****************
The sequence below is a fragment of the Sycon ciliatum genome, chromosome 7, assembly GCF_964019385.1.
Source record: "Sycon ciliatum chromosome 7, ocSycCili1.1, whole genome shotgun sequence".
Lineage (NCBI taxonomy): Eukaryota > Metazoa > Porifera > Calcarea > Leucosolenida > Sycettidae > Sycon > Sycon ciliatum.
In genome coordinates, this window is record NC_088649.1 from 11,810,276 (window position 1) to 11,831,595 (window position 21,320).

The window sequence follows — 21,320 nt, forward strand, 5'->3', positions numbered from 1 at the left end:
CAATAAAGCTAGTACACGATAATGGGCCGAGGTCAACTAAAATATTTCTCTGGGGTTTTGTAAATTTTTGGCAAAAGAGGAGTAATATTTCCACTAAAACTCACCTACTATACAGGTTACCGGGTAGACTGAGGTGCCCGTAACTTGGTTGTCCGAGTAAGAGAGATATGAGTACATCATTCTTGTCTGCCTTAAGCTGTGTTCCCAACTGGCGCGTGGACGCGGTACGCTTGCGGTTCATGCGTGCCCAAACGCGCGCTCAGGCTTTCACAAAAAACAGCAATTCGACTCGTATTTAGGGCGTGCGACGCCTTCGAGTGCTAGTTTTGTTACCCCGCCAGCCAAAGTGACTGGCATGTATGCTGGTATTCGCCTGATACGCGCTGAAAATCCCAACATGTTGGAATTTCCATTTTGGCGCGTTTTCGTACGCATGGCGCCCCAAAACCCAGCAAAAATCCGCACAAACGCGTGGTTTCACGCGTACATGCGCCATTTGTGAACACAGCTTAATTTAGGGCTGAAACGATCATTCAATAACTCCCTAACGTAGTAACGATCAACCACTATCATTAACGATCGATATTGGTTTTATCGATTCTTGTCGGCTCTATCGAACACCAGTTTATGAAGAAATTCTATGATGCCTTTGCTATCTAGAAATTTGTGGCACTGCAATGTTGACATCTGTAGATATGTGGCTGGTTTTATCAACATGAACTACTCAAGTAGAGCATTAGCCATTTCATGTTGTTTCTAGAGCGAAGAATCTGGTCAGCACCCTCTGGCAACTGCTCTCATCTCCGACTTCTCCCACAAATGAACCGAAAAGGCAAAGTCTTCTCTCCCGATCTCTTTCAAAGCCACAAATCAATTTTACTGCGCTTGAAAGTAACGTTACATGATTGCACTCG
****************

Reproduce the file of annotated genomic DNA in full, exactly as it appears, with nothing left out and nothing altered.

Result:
The sequence below is a fragment of the Sycon ciliatum genome, chromosome 7, assembly GCF_964019385.1.
Source record: "Sycon ciliatum chromosome 7, ocSycCili1.1, whole genome shotgun sequence".
Lineage (NCBI taxonomy): Eukaryota > Metazoa > Porifera > Calcarea > Leucosolenida > Sycettidae > Sycon > Sycon ciliatum.
In genome coordinates, this window is record NC_088649.1 from 11,810,276 (window position 1) to 11,831,595 (window position 21,320).

The window sequence follows — 21,320 nt, forward strand, 5'->3', positions numbered from 1 at the left end:
CAATAAAGCTAGTACACGATAATGGGCCGAGGTCAACTAAAATATTTCTCTGGGGTTTTGTAAATTTTTGGCAAAAGAGGAGTAATATTTCCACTAAAACTCACCTACTATACAGGTTACCGGGTAGACTGAGGTGCCCGTAACTTGGTTGTCCGAGTAAGAGAGATATGAGTACATCATTCTTGTCTGCCTTAAGCTGTGTTCCCAACTGGCGCGTGGACGCGGTACGCTTGCGGTTCATGCGTGCCCAAACGCGCGCTCAGGCTTTCACAAAAAACAGCAATTCGACTCGTATTTAGGGCGTGCGACGCCTTCGAGTGCTAGTTTTGTTACCCCGCCAGCCAAAGTGACTGGCATGTATGCTGGTATTCGCCTGATACGCGCTGAAAATCCCAACATGTTGGAATTTCCATTTTGGCGCGTTTTCGTACGCATGGCGCCCCAAAACCCAGCAAAAATCCGCACAAACGCGTGGTTTCACGCGTACATGCGCCATTTGTGAACACAGCTTAATTTAGGGCTGAAACGATCATTCAATAACTCCCTAACGTAGTAACGATCAACCACTATCATTAACGATCGATATTGGTTTTATCGATTCTTGTCGGCTCTATCGAACACCAGTTTATGAAGAAATTCTATGATGCCTTTGCTATCTAGAAATTTGTGGCACTGCAATGTTGACATCTGTAGATATGTGGCTGGTTTTATCAACATGAACTACTCAAGTAGAGCATTAGCCATTTCATGTTGTTTCTAGAGCGAAGAATCTGGTCAGCACCCTCTGGCAACTGCTCTCATCTCCGACTTCTCCCACAAATGAACCGAAAAGGCAAAGTCTTCTCTCCCGATCTCTTTCAAAGCCACAAATCAATTTTACTGCGCTTGAAAGTAACGTTACATGATTGCACTCG